Not only was it the largest avocado she had ever seen, but it may be the largest one anyone has found.
The avocado weighed 2.37kg and is a variety called Daily 11, known for being huge.
But this was far heavier than even the biggest Daily 11s, so Wang submitted the measurements to the Guinness Book of Records.
She told West Hawaii Today the taste was "excellent".
Wang added: "We had ten people there and didn't even use up half of one half of the avocado."
A 2.38kg avocado can make up about 10.5 cups of guacamole.
World's most dangerous foods
World's most dangerous foods
The pufferfish, known as fugu in Japan, is a dangerous delicacy more poisonous than cyanide. The smallest mistake in preparing it can leave you in hospital or kill you. The fish's toxic internal organs must be removed by a licensed chef before it can be served to diners.
This popular Jamaican fruit must be fully ripened and prepared properly as it can cause Jamaican vomiting sickness, leading to a coma or death. Unripe ackee contains hypoglycin, which can significantly reduce your blood sugar levels. The only edible part of ackee is the yellow arilli around the toxic black seeds.
While the mushrooms found in your local supermarket are harmless, varieties like the Death Cap, Destroying Angels and Deadly Webcap found in the wild are highly poisonous and capable of killing you. Just 1oz of the Death Cap, which resembles a pleasant white mushroom, can kill a human. Eating a fly agaric (pictured) is more likely to make you feel sick or delirious.
In South Korea, live octopus dish Sannakji is dismembered and drizzled with soy sauce before being eaten. As the small octopus sometimes doesn't have time to die, its legs can choke diners when the suckers get caught on their throat. There is an average of six deaths per year due to asphyxiation by octopus tentacles.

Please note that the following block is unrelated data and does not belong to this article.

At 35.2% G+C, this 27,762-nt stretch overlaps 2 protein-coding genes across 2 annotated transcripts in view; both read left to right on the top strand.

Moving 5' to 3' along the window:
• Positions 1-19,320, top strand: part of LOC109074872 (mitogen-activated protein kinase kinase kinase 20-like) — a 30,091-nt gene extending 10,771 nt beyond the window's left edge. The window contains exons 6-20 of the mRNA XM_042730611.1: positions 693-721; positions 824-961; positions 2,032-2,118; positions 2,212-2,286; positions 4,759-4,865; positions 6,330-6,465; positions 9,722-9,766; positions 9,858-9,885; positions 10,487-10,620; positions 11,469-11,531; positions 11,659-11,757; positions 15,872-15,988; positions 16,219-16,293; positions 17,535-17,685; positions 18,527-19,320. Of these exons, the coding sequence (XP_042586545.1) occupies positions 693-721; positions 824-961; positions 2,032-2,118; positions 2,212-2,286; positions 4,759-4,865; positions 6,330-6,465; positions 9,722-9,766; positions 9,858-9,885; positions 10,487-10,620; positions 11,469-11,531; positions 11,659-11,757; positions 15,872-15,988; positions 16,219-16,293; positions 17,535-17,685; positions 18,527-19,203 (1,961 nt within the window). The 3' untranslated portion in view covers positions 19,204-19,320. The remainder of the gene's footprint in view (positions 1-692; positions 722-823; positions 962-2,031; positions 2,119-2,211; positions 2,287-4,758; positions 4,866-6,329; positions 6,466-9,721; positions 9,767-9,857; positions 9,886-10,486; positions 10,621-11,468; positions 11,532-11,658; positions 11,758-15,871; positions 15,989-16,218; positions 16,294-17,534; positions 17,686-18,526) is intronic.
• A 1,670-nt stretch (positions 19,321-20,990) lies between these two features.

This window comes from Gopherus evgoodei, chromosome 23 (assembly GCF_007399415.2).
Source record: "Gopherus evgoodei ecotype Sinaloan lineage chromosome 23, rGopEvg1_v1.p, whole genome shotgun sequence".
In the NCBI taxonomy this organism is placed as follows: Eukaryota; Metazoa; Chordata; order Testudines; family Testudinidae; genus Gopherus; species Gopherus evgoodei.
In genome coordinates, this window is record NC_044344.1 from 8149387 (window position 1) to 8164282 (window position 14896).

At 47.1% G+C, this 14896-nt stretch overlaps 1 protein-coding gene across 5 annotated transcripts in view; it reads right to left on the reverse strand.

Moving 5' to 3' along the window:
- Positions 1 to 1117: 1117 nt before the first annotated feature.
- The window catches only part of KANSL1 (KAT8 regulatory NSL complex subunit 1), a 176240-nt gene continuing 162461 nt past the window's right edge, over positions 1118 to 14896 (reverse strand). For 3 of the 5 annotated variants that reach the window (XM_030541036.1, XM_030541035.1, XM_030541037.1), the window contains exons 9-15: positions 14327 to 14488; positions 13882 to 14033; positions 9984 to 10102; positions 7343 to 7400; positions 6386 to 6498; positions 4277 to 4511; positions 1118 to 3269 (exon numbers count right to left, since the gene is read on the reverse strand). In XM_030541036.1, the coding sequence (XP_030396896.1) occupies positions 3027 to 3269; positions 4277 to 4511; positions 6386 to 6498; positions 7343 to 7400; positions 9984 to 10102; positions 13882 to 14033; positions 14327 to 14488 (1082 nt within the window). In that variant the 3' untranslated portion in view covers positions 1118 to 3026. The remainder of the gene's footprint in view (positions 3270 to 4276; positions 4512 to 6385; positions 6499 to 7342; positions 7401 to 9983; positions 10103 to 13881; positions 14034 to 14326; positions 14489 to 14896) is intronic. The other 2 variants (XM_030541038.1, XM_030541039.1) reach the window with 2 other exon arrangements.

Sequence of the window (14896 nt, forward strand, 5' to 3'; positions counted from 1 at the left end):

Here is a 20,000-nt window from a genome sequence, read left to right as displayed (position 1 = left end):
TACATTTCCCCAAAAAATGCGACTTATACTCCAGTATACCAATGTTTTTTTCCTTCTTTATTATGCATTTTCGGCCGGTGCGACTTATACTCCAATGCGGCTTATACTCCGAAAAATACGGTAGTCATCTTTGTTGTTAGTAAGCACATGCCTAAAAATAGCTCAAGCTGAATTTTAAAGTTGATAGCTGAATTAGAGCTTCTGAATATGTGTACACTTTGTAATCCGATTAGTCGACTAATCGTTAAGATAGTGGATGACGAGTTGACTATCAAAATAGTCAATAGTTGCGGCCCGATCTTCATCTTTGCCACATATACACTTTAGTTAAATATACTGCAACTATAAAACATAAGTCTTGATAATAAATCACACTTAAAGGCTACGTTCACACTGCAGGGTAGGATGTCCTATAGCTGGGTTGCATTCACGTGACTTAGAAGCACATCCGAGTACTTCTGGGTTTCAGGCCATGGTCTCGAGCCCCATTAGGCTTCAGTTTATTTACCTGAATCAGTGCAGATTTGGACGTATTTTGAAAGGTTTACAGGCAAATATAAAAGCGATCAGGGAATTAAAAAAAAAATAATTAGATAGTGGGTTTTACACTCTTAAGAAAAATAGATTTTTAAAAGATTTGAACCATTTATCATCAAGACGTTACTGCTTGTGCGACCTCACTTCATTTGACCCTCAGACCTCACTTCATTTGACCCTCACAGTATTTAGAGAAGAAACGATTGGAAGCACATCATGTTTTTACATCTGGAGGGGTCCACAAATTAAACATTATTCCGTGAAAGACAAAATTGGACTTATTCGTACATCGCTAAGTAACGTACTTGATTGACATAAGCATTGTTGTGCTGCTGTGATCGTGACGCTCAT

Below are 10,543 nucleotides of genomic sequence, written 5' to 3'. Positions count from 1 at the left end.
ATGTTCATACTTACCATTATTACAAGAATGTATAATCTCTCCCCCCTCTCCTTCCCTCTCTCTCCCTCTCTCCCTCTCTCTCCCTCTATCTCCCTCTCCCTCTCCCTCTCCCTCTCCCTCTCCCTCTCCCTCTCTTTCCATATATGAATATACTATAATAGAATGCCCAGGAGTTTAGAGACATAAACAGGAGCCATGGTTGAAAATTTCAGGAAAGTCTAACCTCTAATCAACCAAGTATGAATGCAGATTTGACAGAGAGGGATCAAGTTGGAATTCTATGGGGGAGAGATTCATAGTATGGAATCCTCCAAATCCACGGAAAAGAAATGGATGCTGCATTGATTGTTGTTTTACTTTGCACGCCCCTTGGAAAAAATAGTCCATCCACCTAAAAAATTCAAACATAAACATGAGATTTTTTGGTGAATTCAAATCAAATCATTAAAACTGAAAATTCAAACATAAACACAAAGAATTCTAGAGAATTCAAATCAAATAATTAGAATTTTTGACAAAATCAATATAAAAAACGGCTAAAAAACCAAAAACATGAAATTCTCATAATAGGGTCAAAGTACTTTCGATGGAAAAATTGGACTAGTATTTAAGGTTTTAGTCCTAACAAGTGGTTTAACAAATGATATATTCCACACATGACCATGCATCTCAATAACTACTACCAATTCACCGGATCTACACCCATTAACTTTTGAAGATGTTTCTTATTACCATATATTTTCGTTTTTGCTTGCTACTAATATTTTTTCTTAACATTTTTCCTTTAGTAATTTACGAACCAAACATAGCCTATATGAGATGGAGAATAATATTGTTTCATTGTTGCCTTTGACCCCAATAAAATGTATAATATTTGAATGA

Looks like a regular root vegetable, right? Cassava, also known as manioc, is a tropical root crop which contains the potentially deadly cyanogenic glycoside when raw. It should be cooked thoroughly to remove this and any water used in the cooking discarded.
They may be tasty and good for your health but when raw cashews contain urushiol, a resin that can create significant skin rashes and be toxic when ingested. Fortunately, you're unlikely to find raw cashews in your local supermarket. Raw cashews are related to poison ivy and poison sumac but roasting them at high temperatures destroys the toxic oils.
Hakarl is fermented Greenland shark that is hung to dry for several months. The Icelandic dish can be fatal due to the shark species not having a urinary tract, which means potentially toxic substances being stored in its meat. Trimethylamine oxide in the meat makes it lethal if eaten fresh.
Unlike other clams that are safe to eat, blood clams can ingest viruses and bacteria such as hepatitis A, dysentery and typhoid. The clams that appear as though they are covered in blood are popular in Shanghai and usually eaten after a quick boil.
While maggots might be the worst thing to find in your food, in Italy, this traditional Sardinian cheese features the creepy crawlies to help ferment the sheep's milk cheese. Casu Marzu is illegal in the EU and can cause intestinal lesions, along with diarrhoea and vomiting. Photo by Shardan. Licensed under CC BY-SA 2.5 via Wikimedia Commons
The leaves of this popular pie ingredient are poisonous and can lead to breathing problems, seizures and even a coma. They are concentrated with oxalic acid which can be highly toxic. Always remember to cut off the leaves!
Visitors to Namibia will find African bullfrog on the menu in some places but the animal contains a range of substances that are lethal to humans. The young frogs that have not yet mated are the deadliest and can cause liver failure.
One of the riskiest items to place in your shopping basket is bean sprouts. When raw they can trigger food poisoning and in recent years have been linked to E.coli and Salmonella. They should be cooked thoroughly and avoided by children and the elderly.